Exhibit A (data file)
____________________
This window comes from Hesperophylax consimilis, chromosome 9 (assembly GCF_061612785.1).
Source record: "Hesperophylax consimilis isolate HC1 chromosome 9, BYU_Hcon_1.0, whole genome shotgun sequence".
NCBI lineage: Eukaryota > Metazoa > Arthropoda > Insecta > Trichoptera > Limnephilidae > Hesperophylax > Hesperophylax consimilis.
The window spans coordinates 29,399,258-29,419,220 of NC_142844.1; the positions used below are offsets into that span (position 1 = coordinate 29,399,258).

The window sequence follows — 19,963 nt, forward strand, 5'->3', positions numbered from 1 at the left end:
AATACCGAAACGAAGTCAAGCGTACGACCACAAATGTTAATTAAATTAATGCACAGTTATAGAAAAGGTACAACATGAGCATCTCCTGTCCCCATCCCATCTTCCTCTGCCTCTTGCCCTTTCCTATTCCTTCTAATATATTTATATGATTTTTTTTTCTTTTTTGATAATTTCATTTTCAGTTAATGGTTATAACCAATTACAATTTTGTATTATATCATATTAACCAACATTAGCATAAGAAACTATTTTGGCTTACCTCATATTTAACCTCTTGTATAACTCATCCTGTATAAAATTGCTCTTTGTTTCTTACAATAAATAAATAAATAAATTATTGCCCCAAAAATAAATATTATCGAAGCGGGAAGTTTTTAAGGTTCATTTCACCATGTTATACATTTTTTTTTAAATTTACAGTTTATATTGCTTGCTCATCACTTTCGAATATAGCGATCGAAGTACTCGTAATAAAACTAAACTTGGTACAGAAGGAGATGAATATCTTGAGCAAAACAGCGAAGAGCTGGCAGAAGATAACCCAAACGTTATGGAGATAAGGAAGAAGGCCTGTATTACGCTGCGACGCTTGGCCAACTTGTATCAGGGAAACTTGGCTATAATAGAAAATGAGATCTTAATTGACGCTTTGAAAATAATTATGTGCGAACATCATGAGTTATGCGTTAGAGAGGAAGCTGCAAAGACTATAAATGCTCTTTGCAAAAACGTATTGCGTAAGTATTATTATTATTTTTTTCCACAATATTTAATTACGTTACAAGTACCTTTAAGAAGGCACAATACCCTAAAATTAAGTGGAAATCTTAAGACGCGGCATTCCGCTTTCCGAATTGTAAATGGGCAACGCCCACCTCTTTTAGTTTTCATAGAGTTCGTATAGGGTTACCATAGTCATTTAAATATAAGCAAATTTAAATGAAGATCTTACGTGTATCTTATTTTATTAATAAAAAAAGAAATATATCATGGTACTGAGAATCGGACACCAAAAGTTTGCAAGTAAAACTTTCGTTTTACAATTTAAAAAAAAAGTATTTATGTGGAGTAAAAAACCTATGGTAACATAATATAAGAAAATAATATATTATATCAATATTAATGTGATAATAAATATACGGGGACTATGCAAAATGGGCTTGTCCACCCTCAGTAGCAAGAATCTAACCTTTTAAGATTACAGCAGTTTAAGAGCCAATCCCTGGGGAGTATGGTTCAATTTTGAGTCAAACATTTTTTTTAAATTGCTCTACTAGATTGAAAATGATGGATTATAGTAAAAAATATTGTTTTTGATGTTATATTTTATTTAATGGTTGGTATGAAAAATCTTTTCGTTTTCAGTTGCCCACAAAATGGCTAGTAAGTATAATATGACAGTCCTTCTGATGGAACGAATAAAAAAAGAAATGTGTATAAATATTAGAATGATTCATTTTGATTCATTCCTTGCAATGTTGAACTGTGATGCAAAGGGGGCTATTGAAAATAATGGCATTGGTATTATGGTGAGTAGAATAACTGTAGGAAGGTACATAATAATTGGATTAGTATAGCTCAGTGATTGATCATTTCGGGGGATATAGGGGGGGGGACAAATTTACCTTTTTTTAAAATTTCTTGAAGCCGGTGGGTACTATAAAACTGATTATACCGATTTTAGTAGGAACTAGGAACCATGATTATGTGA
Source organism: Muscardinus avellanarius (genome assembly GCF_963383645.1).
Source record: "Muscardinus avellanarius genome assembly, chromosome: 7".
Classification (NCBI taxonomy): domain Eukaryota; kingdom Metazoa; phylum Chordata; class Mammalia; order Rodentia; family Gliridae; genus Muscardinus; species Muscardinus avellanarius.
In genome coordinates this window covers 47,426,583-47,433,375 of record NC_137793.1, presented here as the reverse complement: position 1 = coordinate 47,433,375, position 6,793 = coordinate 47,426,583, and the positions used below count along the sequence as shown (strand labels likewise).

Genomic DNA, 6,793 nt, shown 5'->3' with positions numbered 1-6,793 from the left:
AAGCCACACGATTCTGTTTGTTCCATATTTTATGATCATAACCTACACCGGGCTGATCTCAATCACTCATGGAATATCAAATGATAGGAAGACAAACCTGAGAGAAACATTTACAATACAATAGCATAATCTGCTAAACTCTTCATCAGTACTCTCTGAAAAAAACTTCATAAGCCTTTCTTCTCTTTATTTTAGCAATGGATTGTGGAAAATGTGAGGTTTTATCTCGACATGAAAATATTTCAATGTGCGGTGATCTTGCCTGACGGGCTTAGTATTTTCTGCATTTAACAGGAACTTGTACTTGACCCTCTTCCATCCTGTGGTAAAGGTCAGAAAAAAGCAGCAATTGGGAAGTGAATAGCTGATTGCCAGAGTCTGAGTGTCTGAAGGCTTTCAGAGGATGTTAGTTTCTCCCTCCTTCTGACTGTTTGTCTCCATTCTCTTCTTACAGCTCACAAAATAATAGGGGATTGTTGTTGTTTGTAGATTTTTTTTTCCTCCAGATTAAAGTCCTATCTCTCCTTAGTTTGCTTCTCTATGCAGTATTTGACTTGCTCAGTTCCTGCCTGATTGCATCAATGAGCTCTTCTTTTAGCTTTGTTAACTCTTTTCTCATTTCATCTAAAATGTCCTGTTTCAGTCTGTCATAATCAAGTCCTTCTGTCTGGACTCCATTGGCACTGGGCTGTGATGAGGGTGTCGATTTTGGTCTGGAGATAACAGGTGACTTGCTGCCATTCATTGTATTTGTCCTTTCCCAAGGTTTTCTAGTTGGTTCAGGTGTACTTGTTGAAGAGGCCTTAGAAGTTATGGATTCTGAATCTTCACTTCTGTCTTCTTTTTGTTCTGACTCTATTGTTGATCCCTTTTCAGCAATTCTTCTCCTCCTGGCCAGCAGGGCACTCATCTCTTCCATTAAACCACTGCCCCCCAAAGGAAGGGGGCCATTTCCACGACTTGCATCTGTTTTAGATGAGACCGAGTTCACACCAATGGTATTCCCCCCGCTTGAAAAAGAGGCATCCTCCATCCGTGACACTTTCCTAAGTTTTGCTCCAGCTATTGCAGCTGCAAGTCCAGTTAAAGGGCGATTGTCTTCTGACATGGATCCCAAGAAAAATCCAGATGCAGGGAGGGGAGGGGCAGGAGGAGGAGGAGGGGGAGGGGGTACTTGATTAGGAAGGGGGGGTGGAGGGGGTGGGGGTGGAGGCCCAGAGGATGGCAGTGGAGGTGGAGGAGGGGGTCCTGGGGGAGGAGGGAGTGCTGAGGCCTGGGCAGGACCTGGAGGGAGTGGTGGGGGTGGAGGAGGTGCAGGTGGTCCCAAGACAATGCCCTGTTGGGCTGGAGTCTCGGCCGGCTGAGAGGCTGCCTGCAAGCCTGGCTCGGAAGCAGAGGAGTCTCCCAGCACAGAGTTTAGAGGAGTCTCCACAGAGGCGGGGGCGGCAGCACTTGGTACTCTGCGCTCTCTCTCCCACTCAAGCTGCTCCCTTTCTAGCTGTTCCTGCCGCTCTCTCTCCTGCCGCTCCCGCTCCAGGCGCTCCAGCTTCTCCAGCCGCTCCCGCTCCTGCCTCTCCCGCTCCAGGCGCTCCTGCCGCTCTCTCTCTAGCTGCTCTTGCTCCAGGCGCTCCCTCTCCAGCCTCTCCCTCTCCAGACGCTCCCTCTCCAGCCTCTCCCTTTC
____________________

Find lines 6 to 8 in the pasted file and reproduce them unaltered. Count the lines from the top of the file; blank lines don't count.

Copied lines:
AATACCGAAACGAAGTCAAGCGTACGACCACAAATGTTAATTAAATTAATGCACAGTTATAGAAAAGGTACAACATGAGCATCTCCTGTCCCCATCCCATCTTCCTCTGCCTCTTGCCCTTTCCTATTCCTTCTAATATATTTATATGATTTTTTTTTCTTTTTTGATAATTTCATTTTCAGTTAATGGTTATAACCAATTACAATTTTGTATTATATCATATTAACCAACATTAGCATAAGAAACTATTTTGGCTTACCTCATATTTAACCTCTTGTATAACTCATCCTGTATAAAATTGCTCTTTGTTTCTTACAATAAATAAATAAATAAATTATTGCCCCAAAAATAAATATTATCGAAGCGGGAAGTTTTTAAGGTTCATTTCACCATGTTATACATTTTTTTTTAAATTTACAGTTTATATTGCTTGCTCATCACTTTCGAATATAGCGATCGAAGTACTCGTAATAAAACTAAACTTGGTACAGAAGGAGATGAATATCTTGAGCAAAACAGCGAAGAGCTGGCAGAAGATAACCCAAACGTTATGGAGATAAGGAAGAAGGCCTGTATTACGCTGCGACGCTTGGCCAACTTGTATCAGGGAAACTTGGCTATAATAGAAAATGAGATCTTAATTGACGCTTTGAAAATAATTATGTGCGAACATCATGAGTTATGCGTTAGAGAGGAAGCTGCAAAGACTATAAATGCTCTTTGCAAAAACGTATTGCGTAAGTATTATTATTATTTTTTTCCACAATATTTAATTACGTTACAAGTACCTTTAAGAAGGCACAATACCCTAAAATTAAGTGGAAATCTTAAGACGCGGCATTCCGCTTTCCGAATTGTAAATGGGCAACGCCCACCTCTTTTAGTTTTCATAGAGTTCGTATAGGGTTACCATAGTCATTTAAATATAAGCAAATTTAAATGAAGATCTTACGTGTATCTTATTTTATTAATAAAAAAAGAAATATATCATGGTACTGAGAATCGGACACCAAAAGTTTGCAAGTAAAACTTTCGTTTTACAATTTAAAAAAAAAGTATTTATGTGGAGTAAAAAACCTATGGTAACATAATATAAGAAAATAATATATTATATCAATATTAATGTGATAATAAATATACGGGGACTATGCAAAATGGGCTTGTCCACCCTCAGTAGCAAGAATCTAACCTTTTAAGATTACAGCAGTTTAAGAGCCAATCCCTGGGGAGTATGGTTCAATTTTGAGTCAAACATTTTTTTTAAATTGCTCTACTAGATTGAAAATGATGGATTATAGTAAAAAATATTGTTTTTGATGTTATATTTTATTTAATGGTTGGTATGAAAAATCTTTTCGTTTTCAGTTGCCCACAAAATGGCTAGTAAGTATAATATGACAGTCCTTCTGATGGAACGAATAAAAAAAGAAATGTGTATAAATATTAGAATGATTCATTTTGATTCATTCCTTGCAATGTTGAACTGTGATGCAAAGGGGGCTATTGAAAATAATGGCATTGGTATTATGGTGAGTAGAATAACTGTAGGAAGGTACATAATAATTGGATTAGTATAGCTCAGTGATTGATCATTTCGGGGGATATAGGGGGGGGGACAAATTTACCTTTTTTTAAAATTTCTTGAAGCCGGTGGGTACTATAAAACTGATTATACCGATTTTAGTAGGAACTAGGAACCATGATTATGTGA
Source organism: Muscardinus avellanarius (genome assembly GCF_963383645.1).
Source record: "Muscardinus avellanarius genome assembly, chromosome: 7".